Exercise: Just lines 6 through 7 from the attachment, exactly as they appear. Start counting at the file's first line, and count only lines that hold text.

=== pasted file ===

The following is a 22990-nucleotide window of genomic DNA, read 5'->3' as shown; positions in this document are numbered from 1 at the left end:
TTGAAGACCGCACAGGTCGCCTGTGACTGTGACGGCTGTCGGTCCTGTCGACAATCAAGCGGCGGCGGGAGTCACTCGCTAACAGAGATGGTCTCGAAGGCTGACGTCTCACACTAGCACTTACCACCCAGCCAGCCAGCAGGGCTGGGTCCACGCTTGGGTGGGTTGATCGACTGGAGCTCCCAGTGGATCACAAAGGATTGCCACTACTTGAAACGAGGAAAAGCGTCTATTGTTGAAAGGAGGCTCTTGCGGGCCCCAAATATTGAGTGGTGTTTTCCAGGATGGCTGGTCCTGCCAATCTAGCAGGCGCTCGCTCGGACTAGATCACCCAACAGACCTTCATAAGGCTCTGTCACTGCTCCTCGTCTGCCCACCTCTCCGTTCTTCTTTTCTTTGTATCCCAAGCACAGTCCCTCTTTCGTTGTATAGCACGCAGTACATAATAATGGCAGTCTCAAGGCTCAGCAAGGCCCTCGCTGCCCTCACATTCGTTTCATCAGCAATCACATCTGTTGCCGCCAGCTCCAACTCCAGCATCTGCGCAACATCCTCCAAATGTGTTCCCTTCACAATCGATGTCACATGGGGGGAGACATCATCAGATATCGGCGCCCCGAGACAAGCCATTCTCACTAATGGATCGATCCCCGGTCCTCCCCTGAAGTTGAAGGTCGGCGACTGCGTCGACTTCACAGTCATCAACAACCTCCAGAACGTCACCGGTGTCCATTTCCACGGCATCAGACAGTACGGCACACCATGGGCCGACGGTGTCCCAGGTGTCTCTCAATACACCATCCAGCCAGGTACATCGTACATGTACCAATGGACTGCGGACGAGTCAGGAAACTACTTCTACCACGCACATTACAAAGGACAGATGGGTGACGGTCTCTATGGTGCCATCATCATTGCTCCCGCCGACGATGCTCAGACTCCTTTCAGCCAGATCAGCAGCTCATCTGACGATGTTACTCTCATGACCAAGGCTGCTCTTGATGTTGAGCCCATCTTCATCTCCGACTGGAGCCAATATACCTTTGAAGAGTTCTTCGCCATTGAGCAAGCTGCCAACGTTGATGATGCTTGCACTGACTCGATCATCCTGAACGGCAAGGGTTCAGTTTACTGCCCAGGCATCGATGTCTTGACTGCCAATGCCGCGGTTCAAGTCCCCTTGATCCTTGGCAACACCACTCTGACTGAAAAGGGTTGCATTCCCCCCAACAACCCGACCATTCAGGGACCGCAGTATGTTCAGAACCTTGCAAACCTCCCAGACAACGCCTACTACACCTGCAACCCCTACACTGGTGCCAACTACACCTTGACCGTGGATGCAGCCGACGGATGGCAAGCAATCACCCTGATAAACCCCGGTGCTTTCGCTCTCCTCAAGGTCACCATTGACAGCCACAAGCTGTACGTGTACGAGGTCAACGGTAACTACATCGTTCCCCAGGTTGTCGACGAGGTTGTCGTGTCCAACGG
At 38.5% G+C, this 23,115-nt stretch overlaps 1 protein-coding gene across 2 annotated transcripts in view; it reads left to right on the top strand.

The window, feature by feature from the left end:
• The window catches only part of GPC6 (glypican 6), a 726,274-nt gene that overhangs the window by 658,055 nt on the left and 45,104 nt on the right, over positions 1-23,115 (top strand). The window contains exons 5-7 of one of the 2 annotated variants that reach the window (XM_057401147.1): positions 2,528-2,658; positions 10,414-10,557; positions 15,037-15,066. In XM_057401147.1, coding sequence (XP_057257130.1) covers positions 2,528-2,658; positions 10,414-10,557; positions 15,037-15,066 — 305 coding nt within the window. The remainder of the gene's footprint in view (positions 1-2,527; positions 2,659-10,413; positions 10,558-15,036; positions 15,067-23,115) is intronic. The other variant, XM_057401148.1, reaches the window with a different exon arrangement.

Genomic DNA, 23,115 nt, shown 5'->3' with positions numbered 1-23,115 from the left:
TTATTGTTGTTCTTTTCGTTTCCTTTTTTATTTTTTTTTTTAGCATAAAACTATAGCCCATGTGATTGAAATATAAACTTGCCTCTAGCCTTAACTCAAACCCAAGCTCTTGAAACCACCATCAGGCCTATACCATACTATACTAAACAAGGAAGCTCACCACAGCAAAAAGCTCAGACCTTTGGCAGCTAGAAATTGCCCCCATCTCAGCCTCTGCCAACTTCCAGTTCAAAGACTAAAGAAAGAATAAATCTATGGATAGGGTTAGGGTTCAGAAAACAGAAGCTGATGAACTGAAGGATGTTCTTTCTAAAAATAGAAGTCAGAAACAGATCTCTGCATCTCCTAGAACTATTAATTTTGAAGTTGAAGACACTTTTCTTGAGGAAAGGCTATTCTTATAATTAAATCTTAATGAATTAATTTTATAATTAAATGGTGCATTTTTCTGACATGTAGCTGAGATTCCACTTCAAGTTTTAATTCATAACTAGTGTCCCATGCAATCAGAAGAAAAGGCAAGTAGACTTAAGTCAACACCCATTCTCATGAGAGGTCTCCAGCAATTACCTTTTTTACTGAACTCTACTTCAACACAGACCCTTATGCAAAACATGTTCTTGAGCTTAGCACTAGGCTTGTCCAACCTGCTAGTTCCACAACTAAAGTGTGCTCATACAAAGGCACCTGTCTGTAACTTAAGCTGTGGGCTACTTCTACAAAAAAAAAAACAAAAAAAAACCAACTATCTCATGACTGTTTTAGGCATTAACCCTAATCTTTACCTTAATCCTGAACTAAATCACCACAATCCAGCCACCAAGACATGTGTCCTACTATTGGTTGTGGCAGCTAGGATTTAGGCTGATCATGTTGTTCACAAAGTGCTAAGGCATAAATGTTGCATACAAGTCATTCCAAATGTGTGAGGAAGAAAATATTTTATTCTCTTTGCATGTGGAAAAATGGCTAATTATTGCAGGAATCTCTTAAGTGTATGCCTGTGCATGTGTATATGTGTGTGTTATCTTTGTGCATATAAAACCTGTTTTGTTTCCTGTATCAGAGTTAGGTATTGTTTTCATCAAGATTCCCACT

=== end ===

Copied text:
Genomic DNA, 23,115 nt, shown 5'->3' with positions numbered 1-23,115 from the left:
TTATTGTTGTTCTTTTCGTTTCCTTTTTTATTTTTTTTTTTAGCATAAAACTATAGCCCATGTGATTGAAATATAAACTTGCCTCTAGCCTTAACTCAAACCCAAGCTCTTGAAACCACCATCAGGCCTATACCATACTATACTAAACAAGGAAGCTCACCACAGCAAAAAGCTCAGACCTTTGGCAGCTAGAAATTGCCCCCATCTCAGCCTCTGCCAACTTCCAGTTCAAAGACTAAAGAAAGAATAAATCTATGGATAGGGTTAGGGTTCAGAAAACAGAAGCTGATGAACTGAAGGATGTTCTTTCTAAAAATAGAAGTCAGAAACAGATCTCTGCATCTCCTAGAACTATTAATTTTGAAGTTGAAGACACTTTTCTTGAGGAAAGGCTATTCTTATAATTAAATCTTAATGAATTAATTTTATAATTAAATGGTGCATTTTTCTGACATGTAGCTGAGATTCCACTTCAAGTTTTAATTCATAACTAGTGTCCCATGCAATCAGAAGAAAAGGCAAGTAGACTTAAGTCAACACCCATTCTCATGAGAGGTCTCCAGCAATTACCTTTTTTACTGAACTCTACTTCAACACAGACCCTTATGCAAAACATGTTCTTGAGCTTAGCACTAGGCTTGTCCAACCTGCTAGTTCCACAACTAAAGTGTGCTCATACAAAGGCACCTGTCTGTAACTTAAGCTGTGGGCTACTTCTACAAAAAAAAAAACAAAAAAAAACCAACTATCTCATGACTGTTTTAGGCATTAACCCTAATCTTTACCTTAATCCTGAACTAAATCACCACAATCCAGCCACCAAGACATGTGTCCTACTATTGGTTGTGGCAGCTAGGATTTAGGCTGATCATGTTGTTCACAAAGTGCTAAGGCATAAATGTTGCATACAAGTCATTCCAAATGTGTGAGGAAGAAAATATTTTATTCTCTTTGCATGTGGAAAAATGGCTAATTATTGCAGGAATCTCTTAAGTGTATGCCTGTGCATGTGTATATGTGTGTGTTATCTTTGTGCATATAAAACCTGTTTTGTTTCCTGTATCAGAGTTAGGTATTGTTTTCATCAAGATTCCCACT